I need container be able to use sshuttle tool. I try either way in host or containner. But none of it will work. Here's what I need: I run : sshuttle -r mysshaccount@my.remote.server --dns 0/0 in host. It can help host application access internet via sshuttle. But for container, it can't resolve the DNS request. It seems --dns will affect container's DNS capability. how to make container work with host's sshuttle?

also if I run sshuttle inside the container. It seems container don't have the permission with "--dns" option in sshuttle.

anyway, I need this option "--dns" in container because it's the only way to get over government fire wall (GFW) in china.

anyone help to make it work?


Try sshuttle -l --dns -vvr XXXXXX@YY.YY.YY.YY 0/0, that works for me. I guess we need -l so that docker containers with "remote ip" can connect to the tunnel.

  • This is what did the trick for me. Thanks. – James Dec 23 '15 at 14:29
  • I believe this is correct, -l is required at least for the nat method because incoming packets get redirected (by iptables) to "the primary address of the incoming interface" [man iptables-extensions] which implies we must be listening on this address. – Penguin Brian Jan 21 '16 at 23:54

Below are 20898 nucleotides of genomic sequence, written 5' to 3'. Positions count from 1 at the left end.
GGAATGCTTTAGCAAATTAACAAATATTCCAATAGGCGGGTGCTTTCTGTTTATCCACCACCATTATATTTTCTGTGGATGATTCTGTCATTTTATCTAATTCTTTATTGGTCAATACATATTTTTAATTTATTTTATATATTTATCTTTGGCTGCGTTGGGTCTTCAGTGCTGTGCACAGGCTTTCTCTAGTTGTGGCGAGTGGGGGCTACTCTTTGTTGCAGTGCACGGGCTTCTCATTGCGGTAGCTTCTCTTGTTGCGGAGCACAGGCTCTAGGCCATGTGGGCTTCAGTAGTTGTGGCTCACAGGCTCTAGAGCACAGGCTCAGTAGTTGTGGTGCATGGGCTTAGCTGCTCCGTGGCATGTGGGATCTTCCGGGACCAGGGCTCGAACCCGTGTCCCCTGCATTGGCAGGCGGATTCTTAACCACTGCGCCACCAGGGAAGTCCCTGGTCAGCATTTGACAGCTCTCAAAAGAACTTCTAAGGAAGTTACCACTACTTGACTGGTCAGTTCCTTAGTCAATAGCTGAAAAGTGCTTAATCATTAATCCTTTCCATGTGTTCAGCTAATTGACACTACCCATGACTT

• This used to work well. But, this solution stopped working for the recent Docker versions. In my test, "Docker version 17.04.0-ce, build 4845c56" can no longer benefit from this tunneling set up. – skyred Apr 10 '17 at 13:53
  • One thing I found out was: make sure you disable the firewall. On Ubuntu, use "sudo ufw disable" – skyred Apr 11 '17 at 8:22

Normally, setting entails listening on externally available interfaces, and this is also the case with sshuttle .

A more secure approach would be the following - on your host:

  1. launch your "normal" sshuttle instance, listening on localhost,
  2. launch another sshuttle instance, listening on your docker host's virtual network interface.

For example:

sshuttle --dns -r <your-ssh-server> 0/0
sshuttle -l --dns -r <your-ssh-server> 0/0

Note that this will interfere with host <-> container communication (such as port binding), but it will allow for secure outside connections for your containers (you can further help yourself with excluding Docker's subnet, e.g. with -x

Your Answer

By clicking "Post Your Answer", you acknowledge that you have read our updated terms of service, privacy policy and cookie policy, and that your continued use of the website is subject to these policies.

Not the answer you're looking for? Browse other questions tagged or ask your own question.